Jesse Helms, the Face of Hard-Core Conservatism, Will Call it Quits

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ALAN MARLER/AP

Sen. Jesse Helms

Jesse Helms, the five-term Senator from North Carolina and the face of pre-Reagan, pre-Gingrich American conservatism, is expected to announce tonight that he will not run again for office. That decision will set off a political battle royal in North Carolina as Democrats and Republicans scramble to take over his seat in 2003, along with reminiscences over the Senator’s high-profile career.

The announcement, which will be broadcast from a Raleigh television station Wednesday evening, signals the effective end of the political life of the Senator which began when balanced budgets were considered a radical idea. The irascible 79-year-old Helms has held his seat since 1972. GOP strategists insist Helms’ impending departure will not hurt their chances to regain the Senate in 2002, but Democrats’ undisguised glee over the announcement tells another story.

Would he stay or would he go?

While the rumor mill churned along (would he stay or would he go?) media outlets had a field day with "unconfirmed reports." But for anyone eager to read the political tealeaves, there’s been no shortage of (very reliable) hints: Recent financial disclosures, for example, reveal a barren war chest — not exactly business as usual for a man who raised nearly $1 million in the comparable period before his last election, and who spent a robust $8 million on his bitterly contested 1996 campaign. Helms’ wife Dorothy is on the record as "adamantly" opposing another run. He even has a high-profile lady-in-waiting: Elizabeth Dole, a native of Salisbury, North Carolina, has publicly expressed interest in the seat. (As, of course, have many others, including former Senator and fellow conservative Republican Lauch Faircloth, and State Rep. Dan Blue, a Democrat.)

And despite hearty assurances of continued support from GOP leaders, there was murmured speculation that Helms wants to avoid the fate of 98-year-old Strom Thurmond, who has effectively relinquished his duties to an army of aides. Helms fights hard to maintain a vigorous image: Battles with prostate cancer and peripheral neuropathy have compromised his health in recent years, but his often biting wit and political prowess are still very much on display.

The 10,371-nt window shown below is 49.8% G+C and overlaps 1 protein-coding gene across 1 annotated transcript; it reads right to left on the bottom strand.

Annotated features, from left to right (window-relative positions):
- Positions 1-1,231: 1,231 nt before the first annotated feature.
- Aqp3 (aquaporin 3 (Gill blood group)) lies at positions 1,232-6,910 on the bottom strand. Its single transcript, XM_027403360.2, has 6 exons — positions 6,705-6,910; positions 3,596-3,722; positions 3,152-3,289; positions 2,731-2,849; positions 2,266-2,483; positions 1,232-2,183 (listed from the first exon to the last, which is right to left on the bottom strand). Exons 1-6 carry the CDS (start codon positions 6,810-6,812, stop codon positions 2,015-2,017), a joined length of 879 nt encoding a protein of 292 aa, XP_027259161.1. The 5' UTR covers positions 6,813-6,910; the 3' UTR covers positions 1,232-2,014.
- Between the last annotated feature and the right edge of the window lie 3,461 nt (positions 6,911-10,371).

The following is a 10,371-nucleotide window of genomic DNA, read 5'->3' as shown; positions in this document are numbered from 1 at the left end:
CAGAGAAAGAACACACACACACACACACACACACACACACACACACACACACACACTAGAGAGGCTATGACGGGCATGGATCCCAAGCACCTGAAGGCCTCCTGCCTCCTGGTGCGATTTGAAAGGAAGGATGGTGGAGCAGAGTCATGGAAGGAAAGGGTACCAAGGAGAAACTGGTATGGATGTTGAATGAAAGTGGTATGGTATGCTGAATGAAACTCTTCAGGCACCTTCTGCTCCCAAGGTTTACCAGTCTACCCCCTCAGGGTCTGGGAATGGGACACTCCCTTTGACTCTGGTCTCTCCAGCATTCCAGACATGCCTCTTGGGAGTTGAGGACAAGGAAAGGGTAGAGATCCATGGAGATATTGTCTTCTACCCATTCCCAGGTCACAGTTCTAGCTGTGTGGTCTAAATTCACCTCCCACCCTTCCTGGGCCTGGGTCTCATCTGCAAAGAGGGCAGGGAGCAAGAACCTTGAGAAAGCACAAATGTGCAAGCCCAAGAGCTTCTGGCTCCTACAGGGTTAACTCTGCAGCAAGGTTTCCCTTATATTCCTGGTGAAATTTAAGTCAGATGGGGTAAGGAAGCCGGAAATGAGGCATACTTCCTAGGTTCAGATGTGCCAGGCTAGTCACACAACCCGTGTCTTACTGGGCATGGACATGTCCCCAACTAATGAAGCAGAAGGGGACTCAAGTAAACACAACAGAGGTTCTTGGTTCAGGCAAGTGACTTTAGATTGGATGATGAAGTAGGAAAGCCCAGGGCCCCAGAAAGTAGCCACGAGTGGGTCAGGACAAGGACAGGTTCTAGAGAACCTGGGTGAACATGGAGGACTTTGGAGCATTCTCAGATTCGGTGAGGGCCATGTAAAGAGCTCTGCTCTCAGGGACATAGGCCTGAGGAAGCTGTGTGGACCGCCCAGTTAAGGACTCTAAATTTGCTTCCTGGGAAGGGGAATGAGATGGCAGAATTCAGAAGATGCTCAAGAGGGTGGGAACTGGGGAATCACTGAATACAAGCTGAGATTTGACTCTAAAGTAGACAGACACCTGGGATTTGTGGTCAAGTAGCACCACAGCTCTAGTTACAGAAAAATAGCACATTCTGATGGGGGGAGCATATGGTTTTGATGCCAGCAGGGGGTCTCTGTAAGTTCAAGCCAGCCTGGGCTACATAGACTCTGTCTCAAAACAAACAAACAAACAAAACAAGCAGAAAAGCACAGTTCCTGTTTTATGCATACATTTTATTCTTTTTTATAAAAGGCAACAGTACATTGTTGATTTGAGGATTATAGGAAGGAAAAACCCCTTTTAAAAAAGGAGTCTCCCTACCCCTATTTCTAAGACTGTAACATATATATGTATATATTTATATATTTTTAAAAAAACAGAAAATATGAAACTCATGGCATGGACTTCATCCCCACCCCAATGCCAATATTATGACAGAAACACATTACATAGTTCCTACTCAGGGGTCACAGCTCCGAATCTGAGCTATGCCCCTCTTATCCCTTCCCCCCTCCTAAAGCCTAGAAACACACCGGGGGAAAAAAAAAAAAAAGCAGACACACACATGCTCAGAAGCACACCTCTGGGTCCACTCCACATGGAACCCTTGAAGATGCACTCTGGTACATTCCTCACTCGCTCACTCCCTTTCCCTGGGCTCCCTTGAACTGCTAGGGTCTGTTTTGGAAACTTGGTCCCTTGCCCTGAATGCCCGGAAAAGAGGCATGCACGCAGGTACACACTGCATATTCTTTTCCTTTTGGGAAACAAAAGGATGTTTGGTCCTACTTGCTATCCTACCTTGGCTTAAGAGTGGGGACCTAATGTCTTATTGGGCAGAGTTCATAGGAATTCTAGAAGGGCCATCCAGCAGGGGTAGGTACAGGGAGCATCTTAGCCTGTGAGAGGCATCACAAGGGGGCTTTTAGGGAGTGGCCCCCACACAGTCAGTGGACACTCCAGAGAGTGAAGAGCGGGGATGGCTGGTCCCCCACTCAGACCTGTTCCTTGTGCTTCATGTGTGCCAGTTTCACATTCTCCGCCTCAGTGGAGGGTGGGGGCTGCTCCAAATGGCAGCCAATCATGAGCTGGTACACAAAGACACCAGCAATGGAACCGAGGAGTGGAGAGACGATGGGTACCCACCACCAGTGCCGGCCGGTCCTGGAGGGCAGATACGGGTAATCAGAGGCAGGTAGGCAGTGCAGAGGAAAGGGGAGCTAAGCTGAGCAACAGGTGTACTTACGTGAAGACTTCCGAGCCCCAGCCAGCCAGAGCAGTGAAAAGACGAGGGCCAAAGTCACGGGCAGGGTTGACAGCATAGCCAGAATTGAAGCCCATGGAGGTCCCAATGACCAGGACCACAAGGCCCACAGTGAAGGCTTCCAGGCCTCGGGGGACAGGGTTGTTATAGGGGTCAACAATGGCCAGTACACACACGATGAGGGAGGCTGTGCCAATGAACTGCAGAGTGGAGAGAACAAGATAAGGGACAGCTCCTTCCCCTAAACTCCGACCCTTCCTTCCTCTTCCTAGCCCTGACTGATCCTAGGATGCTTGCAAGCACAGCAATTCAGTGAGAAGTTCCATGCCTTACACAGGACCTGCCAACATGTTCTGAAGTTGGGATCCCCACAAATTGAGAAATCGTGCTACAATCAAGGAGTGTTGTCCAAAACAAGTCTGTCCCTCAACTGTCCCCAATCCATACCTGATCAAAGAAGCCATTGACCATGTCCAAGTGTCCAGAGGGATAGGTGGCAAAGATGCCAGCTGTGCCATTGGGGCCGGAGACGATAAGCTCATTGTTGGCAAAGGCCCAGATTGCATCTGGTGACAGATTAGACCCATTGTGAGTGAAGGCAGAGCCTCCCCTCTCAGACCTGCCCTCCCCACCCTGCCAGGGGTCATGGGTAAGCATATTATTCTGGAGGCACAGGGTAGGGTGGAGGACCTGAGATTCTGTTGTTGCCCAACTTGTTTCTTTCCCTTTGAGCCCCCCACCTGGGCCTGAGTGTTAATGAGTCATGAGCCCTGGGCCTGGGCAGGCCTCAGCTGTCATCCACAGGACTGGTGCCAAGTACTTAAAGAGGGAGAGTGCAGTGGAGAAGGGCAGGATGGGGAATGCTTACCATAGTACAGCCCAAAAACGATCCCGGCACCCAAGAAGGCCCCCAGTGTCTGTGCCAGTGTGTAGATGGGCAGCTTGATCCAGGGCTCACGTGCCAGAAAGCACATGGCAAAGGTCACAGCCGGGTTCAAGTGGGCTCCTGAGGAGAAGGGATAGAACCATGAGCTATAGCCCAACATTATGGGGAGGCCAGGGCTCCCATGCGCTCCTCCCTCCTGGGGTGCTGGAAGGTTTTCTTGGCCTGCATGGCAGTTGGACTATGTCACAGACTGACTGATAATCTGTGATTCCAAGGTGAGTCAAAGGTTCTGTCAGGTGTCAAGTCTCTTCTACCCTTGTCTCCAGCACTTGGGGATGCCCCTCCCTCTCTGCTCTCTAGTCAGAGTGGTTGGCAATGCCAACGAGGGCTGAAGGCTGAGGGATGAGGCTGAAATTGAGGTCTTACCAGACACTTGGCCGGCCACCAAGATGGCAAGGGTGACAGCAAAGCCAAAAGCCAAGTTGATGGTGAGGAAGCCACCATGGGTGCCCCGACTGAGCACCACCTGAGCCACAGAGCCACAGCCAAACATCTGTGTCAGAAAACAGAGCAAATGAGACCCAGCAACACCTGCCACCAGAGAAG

That’s been a boon for conservative Republicans, who applaud his "straight-talking ways" and have come to count on Helms to carry the ideological banner into battle. Among moderates and liberals of both parties, however, Helms’ right-wing, "family values" mantra has alienated many.

They man they called Senator "No"

Never one to shy away from conflict, Helms has been more than happy to fight on issues he’s committed to. He has outraged critics by using his position to rail against "indecent" art, gays and lesbians and civil rights in general. He has enraged the Senate’s growing pro-globalization caucus by maintaining an unapologetically isolationist attitude. Most recently he galled abortion rights supporters by blocking payment of U.S. dues to the UN as a protest against funds sent to women’s health providers that, Helms argued, were ostensibly used for abortion education or the procedure itself.

Indomitable on the Senate floor, Helms has also shown an appetite for political risk-taking on the campaign trail. He raised eyebrows during his 1990 race against Democrat Harvey Gantt when he ran an ad showing a pair of white hands crumbling a job application. The famous tag line: "You needed that job and you were the best qualified. But they had to give it to a minority because of a racial quota. Is that really fair?" Helms defeated Gantt, who is black, despite considerable opposition from voters in the state’s liberal Research Triangle area.

Helms, who began his career as a newspaperman and television commentator, was a Democrat until 1970. He switched parties to run for a Senate seat in 1972, taking office at the start of Richard Nixon’s fateful second term.

Now, as he reaches for the door, Republicans are already eulogizing a man who lent a passionate voice to his causes. Across the aisle, congressional Democrats are plotting to replace a man who took great delight in complicating their years in power — and who, when it came his turn, exercised his own.